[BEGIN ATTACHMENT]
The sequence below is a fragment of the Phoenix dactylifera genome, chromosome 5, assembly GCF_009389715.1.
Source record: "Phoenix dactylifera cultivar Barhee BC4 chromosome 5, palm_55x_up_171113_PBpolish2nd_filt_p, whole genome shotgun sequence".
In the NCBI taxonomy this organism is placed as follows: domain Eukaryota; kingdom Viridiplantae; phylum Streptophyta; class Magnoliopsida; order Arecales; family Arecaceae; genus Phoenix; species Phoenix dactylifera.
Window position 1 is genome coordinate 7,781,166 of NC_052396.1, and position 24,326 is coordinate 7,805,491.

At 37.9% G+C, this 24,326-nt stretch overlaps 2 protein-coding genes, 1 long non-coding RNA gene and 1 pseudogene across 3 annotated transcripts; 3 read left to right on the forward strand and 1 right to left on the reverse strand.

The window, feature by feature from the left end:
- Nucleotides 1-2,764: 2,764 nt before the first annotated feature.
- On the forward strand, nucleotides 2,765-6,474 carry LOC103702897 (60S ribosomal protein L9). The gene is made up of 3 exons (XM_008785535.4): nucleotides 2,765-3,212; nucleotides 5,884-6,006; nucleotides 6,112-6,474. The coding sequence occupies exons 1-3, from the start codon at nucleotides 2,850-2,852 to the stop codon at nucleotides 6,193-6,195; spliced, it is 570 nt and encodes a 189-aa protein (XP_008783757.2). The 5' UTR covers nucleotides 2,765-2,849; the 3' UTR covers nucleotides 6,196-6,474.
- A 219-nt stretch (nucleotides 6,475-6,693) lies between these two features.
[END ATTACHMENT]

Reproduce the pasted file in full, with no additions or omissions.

The sequence below is a fragment of the Phoenix dactylifera genome, chromosome 5, assembly GCF_009389715.1.
Source record: "Phoenix dactylifera cultivar Barhee BC4 chromosome 5, palm_55x_up_171113_PBpolish2nd_filt_p, whole genome shotgun sequence".
In the NCBI taxonomy this organism is placed as follows: domain Eukaryota; kingdom Viridiplantae; phylum Streptophyta; class Magnoliopsida; order Arecales; family Arecaceae; genus Phoenix; species Phoenix dactylifera.
Window position 1 is genome coordinate 7,781,166 of NC_052396.1, and position 24,326 is coordinate 7,805,491.

At 37.9% G+C, this 24,326-nt stretch overlaps 2 protein-coding genes, 1 long non-coding RNA gene and 1 pseudogene across 3 annotated transcripts; 3 read left to right on the forward strand and 1 right to left on the reverse strand.

The window, feature by feature from the left end:
- Nucleotides 1-2,764: 2,764 nt before the first annotated feature.
- On the forward strand, nucleotides 2,765-6,474 carry LOC103702897 (60S ribosomal protein L9). The gene is made up of 3 exons (XM_008785535.4): nucleotides 2,765-3,212; nucleotides 5,884-6,006; nucleotides 6,112-6,474. The coding sequence occupies exons 1-3, from the start codon at nucleotides 2,850-2,852 to the stop codon at nucleotides 6,193-6,195; spliced, it is 570 nt and encodes a 189-aa protein (XP_008783757.2). The 5' UTR covers nucleotides 2,765-2,849; the 3' UTR covers nucleotides 6,196-6,474.
- A 219-nt stretch (nucleotides 6,475-6,693) lies between these two features.